UC Davis Health warns of increase in MIS-C cases among unvaccinated children – KCRA Sacramento

Medical experts at UC Davis are escalating concerns over the dangerous long-term impacts of COVID-19 in unvaccinated children.”They can be really scary sick,” said Dr. Dean Blumberg, UC Davis’ chief of pediatric infectious diseases. “Some of these children are in the ICUs, are on ventilators, sometimes need support of medications to help with heart function or blood pressure.” COVID-19 cases among children rose in January after the holidays. Pediatric infections now make up the majority of cases at UC Davis Medical Center. “We certainly have been seeing kids with MIS-C,” Blumberg said. “They can have involvement of the brain, heart, kidneys … any of those can be damaged and result in long-term damage.”MIS-C, or multisystem inflammatory syndrome, is rare, impacting one out of every 3,000 children who get COVID-19. But it can be deadly. More than 50 children in the U.S have died from MIS-C. Now, more children are getting it, sometimes when it’s least expected. MIS-C symptoms can show two to four weeks after a child has recovered from COVID-19. The condition can also affect asymptomatic children. There have been 803 total cases of MIS-C in California, according to the state health department.New data from the Centers for Disease Control and Prevention found 59 % of MIS-C cases nationally were among Hispanic/Latino or Black children.”We think it’s likely related to exposure because parents are more frontline workers and have more risk of infection,” Blumberg said. Symptoms of MIS-C include high fever, rash, vomiting and diarrhea. Long COVID-19 is also a problem affecting child patients that could last for years.”They might have lingering cough, fatigue, sometimes fever, headache,” Blumberg said.A new CDC study found that two doses of the COVID-19 vaccine had a 91% effectiveness rate against MIS-C.”There is more data and safety info on the COVID-19 vaccine than any other vaccine in the world,” Blumberg said. “They’ve been so intensely studied. More than 10 billion doses administered worldwide, and 5 million in the U.S. So there’s no question in my mind that vaccines are safe and effective.”

Medical experts at UC Davis are escalating concerns over the dangerous long-term impacts of COVID-19 in unvaccinated children.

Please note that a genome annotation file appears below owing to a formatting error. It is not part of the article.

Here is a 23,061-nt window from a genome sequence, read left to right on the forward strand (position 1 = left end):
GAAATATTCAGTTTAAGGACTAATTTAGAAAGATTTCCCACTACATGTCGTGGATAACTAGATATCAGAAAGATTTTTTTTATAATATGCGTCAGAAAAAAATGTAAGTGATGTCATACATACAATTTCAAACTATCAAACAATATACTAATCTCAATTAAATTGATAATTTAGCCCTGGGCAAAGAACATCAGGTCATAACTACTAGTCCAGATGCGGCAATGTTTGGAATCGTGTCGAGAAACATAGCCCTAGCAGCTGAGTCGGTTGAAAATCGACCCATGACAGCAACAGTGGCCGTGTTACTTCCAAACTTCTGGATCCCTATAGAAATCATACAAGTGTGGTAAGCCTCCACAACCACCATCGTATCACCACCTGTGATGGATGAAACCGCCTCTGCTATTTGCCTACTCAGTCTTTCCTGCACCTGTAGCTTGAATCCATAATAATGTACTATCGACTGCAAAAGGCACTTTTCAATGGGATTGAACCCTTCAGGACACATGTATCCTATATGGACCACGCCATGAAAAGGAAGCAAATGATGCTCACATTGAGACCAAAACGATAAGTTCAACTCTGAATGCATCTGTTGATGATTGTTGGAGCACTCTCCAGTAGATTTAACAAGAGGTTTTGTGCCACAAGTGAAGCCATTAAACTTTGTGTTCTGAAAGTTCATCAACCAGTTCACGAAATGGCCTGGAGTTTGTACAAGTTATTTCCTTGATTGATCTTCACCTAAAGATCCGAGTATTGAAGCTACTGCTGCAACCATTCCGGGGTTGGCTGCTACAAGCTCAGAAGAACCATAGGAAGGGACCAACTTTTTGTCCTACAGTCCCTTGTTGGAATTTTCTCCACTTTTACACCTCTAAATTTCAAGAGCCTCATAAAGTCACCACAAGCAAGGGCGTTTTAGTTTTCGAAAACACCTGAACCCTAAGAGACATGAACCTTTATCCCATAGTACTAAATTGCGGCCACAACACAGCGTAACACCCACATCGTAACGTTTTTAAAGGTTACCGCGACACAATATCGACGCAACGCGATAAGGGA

“They can be really scary sick,” said Dr. Dean Blumberg, UC Davis’ chief of pediatric infectious diseases. “Some of these children are in the ICUs, are on ventilators, sometimes need support of medications to help with heart function or blood pressure.”

COVID-19 cases among children rose in January after the holidays. Pediatric infections now make up the majority of cases at UC Davis Medical Center.

“We certainly have been seeing kids with MIS-C,” Blumberg said. “They can have involvement of the brain, heart, kidneys … any of those can be damaged and result in long-term damage.”

MIS-C, or multisystem inflammatory syndrome, is rare, impacting one out of every 3,000 children who get COVID-19. But it can be deadly. More than 50 children in the U.S have died from MIS-C. Now, more children are getting it, sometimes when it’s least expected.

MIS-C symptoms can show two to four weeks after a child has recovered from COVID-19. The condition can also affect asymptomatic children. There have been 803 total cases of MIS-C in California, according to the state health department.

New data from the Centers for Disease Control and Prevention found 59 % of MIS-C cases nationally were among Hispanic/Latino or Black children.

“We think it’s likely related to exposure because parents are more frontline workers and have more risk of infection,” Blumberg said.

Symptoms of MIS-C include high fever, rash, vomiting and diarrhea. Long COVID-19 is also a problem affecting child patients that could last for years.

“They might have lingering cough, fatigue, sometimes fever, headache,” Blumberg said.

A new CDC study found that two doses of the COVID-19 vaccine had a 91% effectiveness rate against MIS-C.

“There is more data and safety info on the COVID-19 vaccine than any other vaccine in the world,” Blumberg said. “They’ve been so intensely studied. More than 10 billion doses administered worldwide, and 5 million in the U.S. So there’s no question in my mind that vaccines are safe and effective.”

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